Ever since Remy Ma released “ShETHER” last week, Hip-Hop fans everywhere have gotten a taste for beef. One rap’s oldest forms, the battle raps is a fight to the finish where only the strongest survive. It’s long been a staple for the MC, who started taking out all comers to earn street cred and notoriety. Before anyone was laying down tracks on wax, MCs earned their stripes on stage in front of a live audience.
Then the game changed and artists started getting record deals. Their rhymes were preserved and distributed to the public at large. Battling took Hip Hop to new heights as the answer record, as it was called then, kept fans hype. By the mid-80s, it was a regular trend, with answer records flying back and forth. It was always personal, putting the dozens to a beat, turning the dozens into a musical art.
It wasn’t political—until Boogie Down Productions (BDP) arrived on the scene, changing the rap game forever with the March 3, 1987, release of Criminal Minded, their debut album. Comprised of KRS-One, Scott La Rock, and Ced-Gee, BDP came out with both barrel blazing, firing off rounds at Queens natives MC Shan and the Juice Crew with “South Bronx” and “The Bridge is Over.”
KRS-One spoke with Brian Coleman about the inspiration for “South Bronx” for the book Check the Technique: Liner Notes for Hip-Hop Junkies. He remembers, “There was an engineer named Frankie D who worked at Power Play Studios in Queens…..Frankie liked our stuff and wanted us to meet with Mr. Magic [the top Hip-Hop radio DJ in New York]….Frankie D must have played him something when we were gone and he came back and said: ‘I played it for Mr. Magic and he said it was wack.’ We we was like: ‘What? Are you crazy? MC Shan is wack, not me.’ And I went home and wrote ‘South Bronx.’”
“South Bronx” was a tribute to the earliest days of Hip Hop, when DJs sparked a revolution by spinning just the breaks so the b-boys and b-girls to dance to the best part of the records. On the track, KRS laid it down, name-checking Coke LaRock, Kool Herc, and Afrika Bambaataa, the first DJs in the game, . The song was a history lesson for a culture just 13 years old, setting the record straight once and for all.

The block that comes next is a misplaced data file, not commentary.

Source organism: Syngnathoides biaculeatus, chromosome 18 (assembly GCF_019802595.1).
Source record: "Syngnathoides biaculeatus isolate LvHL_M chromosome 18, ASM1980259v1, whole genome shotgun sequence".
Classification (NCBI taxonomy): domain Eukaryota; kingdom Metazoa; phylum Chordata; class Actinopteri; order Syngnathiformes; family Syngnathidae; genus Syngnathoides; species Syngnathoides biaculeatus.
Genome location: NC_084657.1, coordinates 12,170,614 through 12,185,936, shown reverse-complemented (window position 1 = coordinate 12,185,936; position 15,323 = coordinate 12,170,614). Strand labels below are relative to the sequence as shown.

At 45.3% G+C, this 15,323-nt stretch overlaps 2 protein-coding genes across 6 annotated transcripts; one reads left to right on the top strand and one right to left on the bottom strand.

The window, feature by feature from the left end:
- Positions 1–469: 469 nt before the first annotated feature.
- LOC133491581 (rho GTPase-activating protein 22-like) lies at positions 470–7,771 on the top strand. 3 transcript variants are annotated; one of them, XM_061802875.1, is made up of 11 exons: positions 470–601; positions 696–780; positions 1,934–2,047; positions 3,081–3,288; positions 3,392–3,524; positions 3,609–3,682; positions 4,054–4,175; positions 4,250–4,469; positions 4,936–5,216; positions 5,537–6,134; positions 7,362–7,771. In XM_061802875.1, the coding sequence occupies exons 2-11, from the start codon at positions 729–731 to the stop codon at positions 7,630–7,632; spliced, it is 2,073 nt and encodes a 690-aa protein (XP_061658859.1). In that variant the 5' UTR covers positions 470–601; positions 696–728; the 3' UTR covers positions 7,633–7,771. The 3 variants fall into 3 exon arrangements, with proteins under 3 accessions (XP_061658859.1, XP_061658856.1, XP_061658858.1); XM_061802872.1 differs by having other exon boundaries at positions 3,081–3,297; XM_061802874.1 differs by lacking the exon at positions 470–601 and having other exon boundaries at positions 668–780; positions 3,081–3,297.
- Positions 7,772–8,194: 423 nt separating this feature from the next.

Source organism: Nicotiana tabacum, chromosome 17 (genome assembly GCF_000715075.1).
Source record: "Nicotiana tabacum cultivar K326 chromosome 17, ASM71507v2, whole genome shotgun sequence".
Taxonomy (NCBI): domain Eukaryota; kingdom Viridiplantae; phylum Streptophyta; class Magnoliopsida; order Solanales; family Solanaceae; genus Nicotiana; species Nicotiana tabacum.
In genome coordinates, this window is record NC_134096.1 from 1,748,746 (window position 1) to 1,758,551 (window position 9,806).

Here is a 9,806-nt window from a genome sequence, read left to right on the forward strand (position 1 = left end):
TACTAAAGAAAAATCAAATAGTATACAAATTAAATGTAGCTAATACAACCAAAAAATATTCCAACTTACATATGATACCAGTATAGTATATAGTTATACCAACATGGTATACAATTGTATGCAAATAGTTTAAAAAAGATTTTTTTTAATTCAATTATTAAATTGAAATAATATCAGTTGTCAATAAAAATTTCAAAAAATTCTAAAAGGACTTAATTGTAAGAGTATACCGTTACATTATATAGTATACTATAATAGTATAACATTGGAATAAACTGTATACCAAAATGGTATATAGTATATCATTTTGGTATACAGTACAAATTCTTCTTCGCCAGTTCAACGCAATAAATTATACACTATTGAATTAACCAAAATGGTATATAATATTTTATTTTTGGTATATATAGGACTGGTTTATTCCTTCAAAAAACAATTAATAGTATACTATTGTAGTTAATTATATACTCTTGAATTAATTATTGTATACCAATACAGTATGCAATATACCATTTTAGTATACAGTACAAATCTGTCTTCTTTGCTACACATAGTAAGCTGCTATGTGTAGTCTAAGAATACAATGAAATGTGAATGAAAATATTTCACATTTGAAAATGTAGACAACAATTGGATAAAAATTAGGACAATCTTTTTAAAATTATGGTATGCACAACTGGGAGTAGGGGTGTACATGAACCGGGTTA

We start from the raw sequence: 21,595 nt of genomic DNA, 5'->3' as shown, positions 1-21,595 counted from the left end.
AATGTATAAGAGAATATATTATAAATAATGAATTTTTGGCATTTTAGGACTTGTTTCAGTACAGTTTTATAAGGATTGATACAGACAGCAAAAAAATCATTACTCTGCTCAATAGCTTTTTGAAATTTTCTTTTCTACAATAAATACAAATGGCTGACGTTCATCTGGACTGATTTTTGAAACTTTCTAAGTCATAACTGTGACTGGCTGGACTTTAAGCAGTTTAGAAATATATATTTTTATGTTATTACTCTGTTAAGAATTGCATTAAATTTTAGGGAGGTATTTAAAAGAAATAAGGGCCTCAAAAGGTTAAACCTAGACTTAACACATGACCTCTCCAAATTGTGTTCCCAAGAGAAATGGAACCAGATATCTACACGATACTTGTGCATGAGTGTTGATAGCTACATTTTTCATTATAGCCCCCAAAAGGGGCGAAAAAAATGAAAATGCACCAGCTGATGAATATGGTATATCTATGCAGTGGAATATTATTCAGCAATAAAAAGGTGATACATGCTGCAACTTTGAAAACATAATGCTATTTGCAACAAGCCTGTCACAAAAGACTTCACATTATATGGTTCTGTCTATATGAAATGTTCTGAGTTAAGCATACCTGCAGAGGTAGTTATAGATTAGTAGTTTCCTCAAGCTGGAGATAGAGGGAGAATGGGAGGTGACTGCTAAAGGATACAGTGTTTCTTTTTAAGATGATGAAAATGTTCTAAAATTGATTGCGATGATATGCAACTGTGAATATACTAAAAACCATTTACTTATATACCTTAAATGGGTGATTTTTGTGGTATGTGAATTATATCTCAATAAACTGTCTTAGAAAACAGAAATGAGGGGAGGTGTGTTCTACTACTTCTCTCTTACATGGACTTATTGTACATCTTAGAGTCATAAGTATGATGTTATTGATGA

In Check the Technique, KRS reveals that Scott La-Rock used that record to mastermind a strategy that capitalized on the answer record trend. He recalls, “Scott was such an entrepreneur that his whole plan was to go to Mr. Magic and say: ‘OK, we’ll do a track dissing you and then Shan can come out and dis us.[ Back then the answer records were real big, with Shante and UTFO and Spyder-D and Sparky-D. We went to them [Juice Crew DJ/producer Marley Marl and Mr. Magic] because they was the kings of the battle record. But Marley was the one Scott met with and Marley basically said: ‘We don’t need you, we’re the Juice Crew.’ So we pressed the song up and put it out on B-Boy.”
KRS gave the song to DJ Red Alert, a radio DJ who was in direct competition with Mr. Magic, who was mentioned on the track. Red dropped the song at the Latin Quarter, the hottest Hip Hop club at the time, and the rest was history. The song made it to the radio, and MC Shan came back with “Kill That Noise,” his answer record.
One week later, BDP responded with “The Bridge Is Over,” one of the illest takedowns in the history of Hip Hop. Lyric after lyric, he fired shots at every member of the Juice Crew, and decimated the borough of Queens. KRS told Coleman he did the song in just one take. MC Shan never responded—neither did Marley Marl nor Mr. Magic.